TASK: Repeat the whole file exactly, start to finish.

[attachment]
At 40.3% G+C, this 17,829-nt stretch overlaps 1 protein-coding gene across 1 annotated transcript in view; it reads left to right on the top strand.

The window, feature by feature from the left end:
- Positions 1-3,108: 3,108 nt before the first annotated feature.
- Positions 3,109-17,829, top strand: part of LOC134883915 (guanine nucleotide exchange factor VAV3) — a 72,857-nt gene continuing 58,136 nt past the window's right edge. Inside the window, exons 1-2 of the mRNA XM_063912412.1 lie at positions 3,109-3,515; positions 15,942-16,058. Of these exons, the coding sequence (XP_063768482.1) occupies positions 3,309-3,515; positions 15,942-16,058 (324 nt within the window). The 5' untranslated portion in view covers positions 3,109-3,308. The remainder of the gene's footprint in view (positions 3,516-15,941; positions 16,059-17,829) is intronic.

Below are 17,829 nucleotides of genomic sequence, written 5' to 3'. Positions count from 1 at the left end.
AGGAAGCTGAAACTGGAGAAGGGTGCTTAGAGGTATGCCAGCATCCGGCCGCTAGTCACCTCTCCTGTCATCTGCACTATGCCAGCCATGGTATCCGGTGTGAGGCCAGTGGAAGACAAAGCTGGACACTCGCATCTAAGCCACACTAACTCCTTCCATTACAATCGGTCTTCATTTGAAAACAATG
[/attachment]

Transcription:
At 40.3% G+C, this 17,829-nt stretch overlaps 1 protein-coding gene across 1 annotated transcript in view; it reads left to right on the top strand.

The window, feature by feature from the left end:
- Positions 1-3,108: 3,108 nt before the first annotated feature.
- Positions 3,109-17,829, top strand: part of LOC134883915 (guanine nucleotide exchange factor VAV3) — a 72,857-nt gene continuing 58,136 nt past the window's right edge. Inside the window, exons 1-2 of the mRNA XM_063912412.1 lie at positions 3,109-3,515; positions 15,942-16,058. Of these exons, the coding sequence (XP_063768482.1) occupies positions 3,309-3,515; positions 15,942-16,058 (324 nt within the window). The 5' untranslated portion in view covers positions 3,109-3,308. The remainder of the gene's footprint in view (positions 3,516-15,941; positions 16,059-17,829) is intronic.

Below are 17,829 nucleotides of genomic sequence, written 5' to 3'. Positions count from 1 at the left end.
AGGAAGCTGAAACTGGAGAAGGGTGCTTAGAGGTATGCCAGCATCCGGCCGCTAGTCACCTCTCCTGTCATCTGCACTATGCCAGCCATGGTATCCGGTGTGAGGCCAGTGGAAGACAAAGCTGGACACTCGCATCTAAGCCACACTAACTCCTTCCATTACAATCGGTCTTCATTTGAAAACAATG